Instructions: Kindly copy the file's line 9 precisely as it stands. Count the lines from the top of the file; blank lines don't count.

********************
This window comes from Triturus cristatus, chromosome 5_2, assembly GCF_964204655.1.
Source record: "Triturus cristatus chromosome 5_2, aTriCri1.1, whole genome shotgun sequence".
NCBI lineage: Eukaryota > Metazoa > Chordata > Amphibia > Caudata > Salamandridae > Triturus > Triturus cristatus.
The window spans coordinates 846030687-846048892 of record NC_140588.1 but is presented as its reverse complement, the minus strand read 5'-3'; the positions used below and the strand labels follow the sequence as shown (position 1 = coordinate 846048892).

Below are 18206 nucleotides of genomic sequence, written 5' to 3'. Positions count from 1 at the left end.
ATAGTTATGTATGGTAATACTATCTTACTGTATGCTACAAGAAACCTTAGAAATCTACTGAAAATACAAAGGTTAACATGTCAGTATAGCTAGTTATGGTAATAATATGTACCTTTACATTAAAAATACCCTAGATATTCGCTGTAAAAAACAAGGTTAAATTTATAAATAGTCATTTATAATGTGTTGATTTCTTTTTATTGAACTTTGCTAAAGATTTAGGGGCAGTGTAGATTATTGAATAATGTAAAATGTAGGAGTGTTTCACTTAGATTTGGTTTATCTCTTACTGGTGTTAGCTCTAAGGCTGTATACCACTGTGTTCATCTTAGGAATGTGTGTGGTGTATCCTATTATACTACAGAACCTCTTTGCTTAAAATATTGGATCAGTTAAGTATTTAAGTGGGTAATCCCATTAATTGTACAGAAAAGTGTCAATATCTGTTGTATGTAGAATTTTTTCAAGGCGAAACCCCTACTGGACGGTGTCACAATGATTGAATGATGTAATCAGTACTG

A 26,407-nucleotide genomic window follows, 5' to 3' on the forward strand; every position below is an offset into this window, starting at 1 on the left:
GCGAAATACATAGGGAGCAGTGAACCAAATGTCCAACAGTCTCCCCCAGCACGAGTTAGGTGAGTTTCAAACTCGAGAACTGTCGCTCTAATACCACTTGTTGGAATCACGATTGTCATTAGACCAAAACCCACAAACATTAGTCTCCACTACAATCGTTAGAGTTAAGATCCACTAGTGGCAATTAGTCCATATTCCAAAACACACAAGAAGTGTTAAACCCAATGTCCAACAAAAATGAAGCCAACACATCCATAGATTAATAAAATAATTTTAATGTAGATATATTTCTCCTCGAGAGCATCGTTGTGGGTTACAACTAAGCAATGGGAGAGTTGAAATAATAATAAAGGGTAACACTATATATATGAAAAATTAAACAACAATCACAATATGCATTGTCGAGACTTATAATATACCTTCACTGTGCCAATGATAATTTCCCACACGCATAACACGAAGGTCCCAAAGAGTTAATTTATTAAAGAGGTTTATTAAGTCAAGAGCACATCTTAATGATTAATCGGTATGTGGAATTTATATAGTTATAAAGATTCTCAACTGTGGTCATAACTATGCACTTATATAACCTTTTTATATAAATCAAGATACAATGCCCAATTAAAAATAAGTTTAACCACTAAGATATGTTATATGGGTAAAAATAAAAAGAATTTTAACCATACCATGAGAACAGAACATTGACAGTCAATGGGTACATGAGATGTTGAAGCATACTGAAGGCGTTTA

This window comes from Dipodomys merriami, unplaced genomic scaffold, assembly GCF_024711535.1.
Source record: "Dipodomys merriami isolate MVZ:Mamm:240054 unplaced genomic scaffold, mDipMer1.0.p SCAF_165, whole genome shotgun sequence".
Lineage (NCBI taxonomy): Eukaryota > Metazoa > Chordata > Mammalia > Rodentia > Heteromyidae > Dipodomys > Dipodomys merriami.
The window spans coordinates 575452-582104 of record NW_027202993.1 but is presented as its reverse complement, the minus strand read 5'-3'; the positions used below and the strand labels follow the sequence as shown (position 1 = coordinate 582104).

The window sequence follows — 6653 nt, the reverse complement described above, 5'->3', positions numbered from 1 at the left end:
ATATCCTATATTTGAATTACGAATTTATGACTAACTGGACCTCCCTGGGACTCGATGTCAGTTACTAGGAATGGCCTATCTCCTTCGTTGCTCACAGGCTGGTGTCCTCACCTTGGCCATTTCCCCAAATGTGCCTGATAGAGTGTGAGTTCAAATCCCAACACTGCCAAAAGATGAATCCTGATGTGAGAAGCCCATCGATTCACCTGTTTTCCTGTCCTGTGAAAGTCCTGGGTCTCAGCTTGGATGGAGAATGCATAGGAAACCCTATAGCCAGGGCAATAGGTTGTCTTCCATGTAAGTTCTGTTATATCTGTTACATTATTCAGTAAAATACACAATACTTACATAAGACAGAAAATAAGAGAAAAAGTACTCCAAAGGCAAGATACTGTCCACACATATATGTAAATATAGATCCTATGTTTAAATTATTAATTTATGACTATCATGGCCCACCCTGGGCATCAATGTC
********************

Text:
This window comes from Dipodomys merriami, unplaced genomic scaffold, assembly GCF_024711535.1.